Anyway, I’m currently sitting feebly at home with a cold, feeling sorry for myself, and being irked by spam emails offering me “A prosperous future, money earning power, and the Admiration of all” in a fast-track degree programme. My graduation is only a phonecall away!
People keep ending up here via the search term ‘salvation is within’ – where does it come from? I did use the phrase (here) – in the context of discussing one of several negative features of a particular school of thought.
People, inwards is the last direction to look for salvation. Nothing inside us but sin, that keeps seeping out into sinful behaviour and actions. Nothing that’s inside us can provide us with salvation or indeed even help us on the way to salvation.
Instead the place to look to is the Saviour, set up by God as the one to fix our attention on. Christ Jesus is exhibited in the scriptures as a Saviour for sinners, who is both able to save and willing to save, and willing and able to save in exactly the way that a sinner needs. Look for him in the scriptures – at the throne of grace – in the preaching of the gospel – in the covenant of grace – but never look inwards, always outwards and to another.
Dan Silverman’s Critical Introduction to Phonology is full of things that I wish I’d seen explicitly stated all in one place long ago. He puts down informally and with the greatest of ease concepts and positions which you find little sustained support for elsewhere in the phonology literature. It’s a critical introduction, which means a lot, but it presents ‘real phonology’ that’s recognisable to serious phonologists in a way that is sensitive to real concerns and problems which otherwise don’t inform how phonology is taught.
Here’s his critique of introspection as a guide to what matters in the phonological system of a language. He’s started off with the example of how the nonword ‘blick’ somehow “sounds better” than the nonword ‘bnick.’ He says,
“Many phonologists – though not I – think that ‘blick’ is a possible word because it doesn’t violate any sound-sequencing constraints of English, except that it just happens to be missing, and so it feels okay. These phonologists propose that ‘bnick,’ by contrast, involves a genuine violation of an unconscious sound-sequencing constraint, and so it sounds awful to English ears. Such a constraint might strictly prohibit English words starting with the sound sequence ‘bn.'”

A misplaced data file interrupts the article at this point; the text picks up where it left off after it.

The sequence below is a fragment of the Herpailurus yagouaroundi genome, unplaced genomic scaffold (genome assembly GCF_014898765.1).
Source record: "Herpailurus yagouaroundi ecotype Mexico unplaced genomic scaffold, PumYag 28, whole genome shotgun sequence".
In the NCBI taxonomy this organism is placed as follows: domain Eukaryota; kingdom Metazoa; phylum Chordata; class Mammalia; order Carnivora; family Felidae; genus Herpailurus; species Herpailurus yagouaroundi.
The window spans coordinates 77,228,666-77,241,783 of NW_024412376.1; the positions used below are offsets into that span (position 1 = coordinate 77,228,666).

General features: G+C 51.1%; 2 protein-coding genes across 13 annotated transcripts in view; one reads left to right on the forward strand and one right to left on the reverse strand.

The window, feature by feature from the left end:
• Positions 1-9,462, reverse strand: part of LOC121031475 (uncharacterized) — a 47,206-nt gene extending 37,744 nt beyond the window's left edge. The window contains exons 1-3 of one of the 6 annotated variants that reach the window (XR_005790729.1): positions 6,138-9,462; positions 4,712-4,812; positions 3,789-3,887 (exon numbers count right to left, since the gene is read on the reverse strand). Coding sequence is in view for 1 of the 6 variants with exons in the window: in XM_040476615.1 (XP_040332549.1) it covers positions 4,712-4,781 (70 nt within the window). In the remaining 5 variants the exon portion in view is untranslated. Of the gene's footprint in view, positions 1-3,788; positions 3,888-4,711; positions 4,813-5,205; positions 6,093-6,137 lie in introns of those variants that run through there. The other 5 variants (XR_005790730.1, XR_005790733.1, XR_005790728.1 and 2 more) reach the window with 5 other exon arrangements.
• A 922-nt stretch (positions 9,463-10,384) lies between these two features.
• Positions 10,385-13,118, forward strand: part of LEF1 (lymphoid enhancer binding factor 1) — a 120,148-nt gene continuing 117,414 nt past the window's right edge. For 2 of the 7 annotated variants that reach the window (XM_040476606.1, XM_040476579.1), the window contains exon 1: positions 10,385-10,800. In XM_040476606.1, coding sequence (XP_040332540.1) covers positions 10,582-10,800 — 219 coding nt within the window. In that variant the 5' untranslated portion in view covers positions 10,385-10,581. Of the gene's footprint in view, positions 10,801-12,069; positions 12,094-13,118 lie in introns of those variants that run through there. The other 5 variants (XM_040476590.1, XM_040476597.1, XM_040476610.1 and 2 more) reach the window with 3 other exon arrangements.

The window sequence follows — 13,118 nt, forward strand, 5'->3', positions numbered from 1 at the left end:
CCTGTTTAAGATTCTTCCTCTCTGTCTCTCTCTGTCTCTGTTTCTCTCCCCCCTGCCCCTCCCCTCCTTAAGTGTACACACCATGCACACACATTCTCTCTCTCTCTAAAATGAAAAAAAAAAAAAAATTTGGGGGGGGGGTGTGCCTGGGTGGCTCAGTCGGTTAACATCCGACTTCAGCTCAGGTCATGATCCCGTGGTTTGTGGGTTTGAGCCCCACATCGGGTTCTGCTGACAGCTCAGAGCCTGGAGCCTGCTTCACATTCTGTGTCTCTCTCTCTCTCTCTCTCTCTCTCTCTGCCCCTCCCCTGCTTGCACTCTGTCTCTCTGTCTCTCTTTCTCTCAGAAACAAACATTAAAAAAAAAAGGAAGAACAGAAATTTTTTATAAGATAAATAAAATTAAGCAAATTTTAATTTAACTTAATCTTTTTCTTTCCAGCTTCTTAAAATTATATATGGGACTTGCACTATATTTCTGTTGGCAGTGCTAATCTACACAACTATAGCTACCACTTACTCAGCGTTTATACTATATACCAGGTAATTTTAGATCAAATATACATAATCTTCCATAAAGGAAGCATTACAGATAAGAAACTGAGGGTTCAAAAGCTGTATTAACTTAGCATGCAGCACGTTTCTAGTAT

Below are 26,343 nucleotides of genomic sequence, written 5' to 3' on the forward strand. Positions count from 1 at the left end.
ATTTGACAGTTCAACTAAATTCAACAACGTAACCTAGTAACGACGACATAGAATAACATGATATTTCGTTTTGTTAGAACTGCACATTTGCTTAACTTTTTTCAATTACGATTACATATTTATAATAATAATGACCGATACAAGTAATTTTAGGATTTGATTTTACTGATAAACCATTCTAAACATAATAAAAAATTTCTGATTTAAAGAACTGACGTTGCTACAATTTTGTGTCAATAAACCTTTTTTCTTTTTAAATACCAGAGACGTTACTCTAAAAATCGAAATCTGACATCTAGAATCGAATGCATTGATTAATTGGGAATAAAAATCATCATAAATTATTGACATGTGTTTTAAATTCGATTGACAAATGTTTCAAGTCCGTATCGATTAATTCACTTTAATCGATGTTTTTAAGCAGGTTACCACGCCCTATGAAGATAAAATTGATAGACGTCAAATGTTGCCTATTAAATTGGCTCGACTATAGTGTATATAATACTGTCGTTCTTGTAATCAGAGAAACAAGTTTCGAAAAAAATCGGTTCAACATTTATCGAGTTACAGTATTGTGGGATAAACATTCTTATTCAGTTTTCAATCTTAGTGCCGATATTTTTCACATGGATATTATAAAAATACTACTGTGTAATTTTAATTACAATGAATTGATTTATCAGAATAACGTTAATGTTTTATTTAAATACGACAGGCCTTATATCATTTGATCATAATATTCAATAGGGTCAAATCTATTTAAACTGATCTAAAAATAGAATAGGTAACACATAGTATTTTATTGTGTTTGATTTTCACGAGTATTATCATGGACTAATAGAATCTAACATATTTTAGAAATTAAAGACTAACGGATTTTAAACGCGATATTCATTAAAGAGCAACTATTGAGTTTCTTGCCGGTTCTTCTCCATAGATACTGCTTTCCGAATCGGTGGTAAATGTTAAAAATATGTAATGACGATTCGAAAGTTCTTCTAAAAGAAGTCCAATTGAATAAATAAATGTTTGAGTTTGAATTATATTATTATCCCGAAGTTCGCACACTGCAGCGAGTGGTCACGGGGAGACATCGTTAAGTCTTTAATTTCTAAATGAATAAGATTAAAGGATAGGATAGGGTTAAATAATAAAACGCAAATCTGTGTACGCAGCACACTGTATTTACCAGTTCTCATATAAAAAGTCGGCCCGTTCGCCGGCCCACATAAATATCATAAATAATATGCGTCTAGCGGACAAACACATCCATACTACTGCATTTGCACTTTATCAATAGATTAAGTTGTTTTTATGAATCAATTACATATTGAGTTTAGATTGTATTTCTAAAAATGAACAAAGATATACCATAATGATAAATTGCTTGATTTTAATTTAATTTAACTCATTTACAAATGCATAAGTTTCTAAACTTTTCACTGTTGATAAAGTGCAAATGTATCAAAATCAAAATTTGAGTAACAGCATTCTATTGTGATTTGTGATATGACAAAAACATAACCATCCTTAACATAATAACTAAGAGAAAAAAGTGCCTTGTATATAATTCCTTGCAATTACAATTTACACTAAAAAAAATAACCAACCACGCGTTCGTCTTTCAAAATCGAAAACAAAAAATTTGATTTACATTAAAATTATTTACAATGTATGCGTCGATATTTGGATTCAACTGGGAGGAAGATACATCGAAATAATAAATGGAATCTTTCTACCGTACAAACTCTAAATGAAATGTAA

But, he says, this is a flawed approach to take.
“When I speak English, every sound substitution is always one word or another. [I’m not sure if this might mean ‘results in’ one word or another?] There are no relevant feelings on my part about whether the sound substitution is good or not. They are all good, because they are all English. So if ‘blick’ feels good, and ‘bnick’ doesn’t, parallel sorts of feelings are nowhere to be found when we compare real words. Does it even make sense to ask whether the word ‘brick’ feels better than the word ‘trick’? Even if some people have an intuition on the matter, would their feelings somehow teach us anything about linguistic sound structure? I maintain that we can’t determine the structural properties of linguistic sound systems based on how people feel about the sounds they use. This has been stated quite emphatically by the scholars Bernard Bloch and George L Trager. Writing in 1942, they assert that, ‘The ordinary speaker of English, we are told, … “feels” or “conceives of” the two [l]s in “little” as “the same sound.” This may or may not be true; if true, it is an interesting fact, but it can never be used by the linguist as a criterion for his classifications, or even as a proof that he has classified correctly. … The linguist is concerned solely with the facts of speech. The psychological correlates of these facts are undoubtedly important; but the linguist has no means – as a linguist – of analysing them.'”
I did discover recently, incidentally, that blick is a real word, thus spelling doom for innumerably many introductory phonology texts, but the main point still stands: people’s metalinguistic reflection on language is not a good guide to their actual linguistic behaviour or whatever implicit ‘mental representations’ of language they might have. Reports of introspection can be useful in some contexts, but at the end of the day, they are “opinions. They are high-level meta linguistic performances that are highly malleable. They do not represent any kind of direct tap into competence, but are rather prone to many types of artefacts, such as social expectations, experimenter bias, response bias, and undersampling” (Pierrehumbert et al 2000: 189-190).
* Silverman, D (2006), A Critical Introduction to Phonology. London: Continuum
* Pierrehumbert, JB, Beckman, M, and Ladd, DR (2000), ‘Conceptual foundations of phonology as a laboratory science.’ In N Burton-Roberts, P Carr, and G Docherty (eds), Phonological Knowledge: Conceptual and Empirical Issues. Oxford; OUP